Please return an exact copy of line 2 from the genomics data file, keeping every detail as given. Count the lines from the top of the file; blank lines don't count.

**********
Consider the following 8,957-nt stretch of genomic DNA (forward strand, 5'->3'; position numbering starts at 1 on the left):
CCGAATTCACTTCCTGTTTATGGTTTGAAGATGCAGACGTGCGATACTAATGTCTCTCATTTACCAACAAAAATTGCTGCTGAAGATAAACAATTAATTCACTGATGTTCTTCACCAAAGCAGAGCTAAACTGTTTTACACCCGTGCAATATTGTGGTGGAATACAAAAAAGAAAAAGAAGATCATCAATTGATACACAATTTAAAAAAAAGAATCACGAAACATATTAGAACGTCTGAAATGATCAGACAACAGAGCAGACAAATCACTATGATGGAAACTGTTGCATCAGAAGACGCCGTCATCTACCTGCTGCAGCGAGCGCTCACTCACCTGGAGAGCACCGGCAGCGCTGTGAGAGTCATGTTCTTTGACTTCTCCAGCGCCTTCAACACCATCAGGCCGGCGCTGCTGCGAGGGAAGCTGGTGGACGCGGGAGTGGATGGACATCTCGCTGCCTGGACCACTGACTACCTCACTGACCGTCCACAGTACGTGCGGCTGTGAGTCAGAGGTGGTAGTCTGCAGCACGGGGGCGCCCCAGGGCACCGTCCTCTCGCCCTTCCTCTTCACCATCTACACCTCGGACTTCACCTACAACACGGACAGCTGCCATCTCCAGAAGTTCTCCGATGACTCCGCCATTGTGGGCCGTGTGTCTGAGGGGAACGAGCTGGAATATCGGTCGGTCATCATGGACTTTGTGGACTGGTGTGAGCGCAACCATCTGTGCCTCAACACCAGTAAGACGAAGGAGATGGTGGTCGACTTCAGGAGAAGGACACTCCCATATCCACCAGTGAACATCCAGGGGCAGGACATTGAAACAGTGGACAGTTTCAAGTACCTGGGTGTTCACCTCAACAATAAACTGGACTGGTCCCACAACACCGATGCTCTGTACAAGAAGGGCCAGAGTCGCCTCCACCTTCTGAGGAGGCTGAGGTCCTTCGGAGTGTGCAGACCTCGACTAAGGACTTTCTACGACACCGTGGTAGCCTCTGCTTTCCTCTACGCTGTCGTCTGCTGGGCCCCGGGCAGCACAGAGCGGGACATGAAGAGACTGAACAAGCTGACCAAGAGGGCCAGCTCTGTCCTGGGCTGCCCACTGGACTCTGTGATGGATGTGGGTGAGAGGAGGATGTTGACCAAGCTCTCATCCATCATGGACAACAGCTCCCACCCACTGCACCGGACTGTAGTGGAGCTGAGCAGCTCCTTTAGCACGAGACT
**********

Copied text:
CCGAATTCACTTCCTGTTTATGGTTTGAAGATGCAGACGTGCGATACTAATGTCTCTCATTTACCAACAAAAATTGCTGCTGAAGATAAACAATTAATTCACTGATGTTCTTCACCAAAGCAGAGCTAAACTGTTTTACACCCGTGCAATATTGTGGTGGAATACAAAAAAGAAAAAGAAGATCATCAATTGATACACAATTTAAAAAAAAGAATCACGAAACATATTAGAACGTCTGAAATGATCAGACAACAGAGCAGACAAATCACTATGATGGAAACTGTTGCATCAGAAGACGCCGTCATCTACCTGCTGCAGCGAGCGCTCACTCACCTGGAGAGCACCGGCAGCGCTGTGAGAGTCATGTTCTTTGACTTCTCCAGCGCCTTCAACACCATCAGGCCGGCGCTGCTGCGAGGGAAGCTGGTGGACGCGGGAGTGGATGGACATCTCGCTGCCTGGACCACTGACTACCTCACTGACCGTCCACAGTACGTGCGGCTGTGAGTCAGAGGTGGTAGTCTGCAGCACGGGGGCGCCCCAGGGCACCGTCCTCTCGCCCTTCCTCTTCACCATCTACACCTCGGACTTCACCTACAACACGGACAGCTGCCATCTCCAGAAGTTCTCCGATGACTCCGCCATTGTGGGCCGTGTGTCTGAGGGGAACGAGCTGGAATATCGGTCGGTCATCATGGACTTTGTGGACTGGTGTGAGCGCAACCATCTGTGCCTCAACACCAGTAAGACGAAGGAGATGGTGGTCGACTTCAGGAGAAGGACACTCCCATATCCACCAGTGAACATCCAGGGGCAGGACATTGAAACAGTGGACAGTTTCAAGTACCTGGGTGTTCACCTCAACAATAAACTGGACTGGTCCCACAACACCGATGCTCTGTACAAGAAGGGCCAGAGTCGCCTCCACCTTCTGAGGAGGCTGAGGTCCTTCGGAGTGTGCAGACCTCGACTAAGGACTTTCTACGACACCGTGGTAGCCTCTGCTTTCCTCTACGCTGTCGTCTGCTGGGCCCCGGGCAGCACAGAGCGGGACATGAAGAGACTGAACAAGCTGACCAAGAGGGCCAGCTCTGTCCTGGGCTGCCCACTGGACTCTGTGATGGATGTGGGTGAGAGGAGGATGTTGACCAAGCTCTCATCCATCATGGACAACAGCTCCCACCCACTGCACCGGACTGTAGTGGAGCTGAGCAGCTCCTTTAGCACGAGACT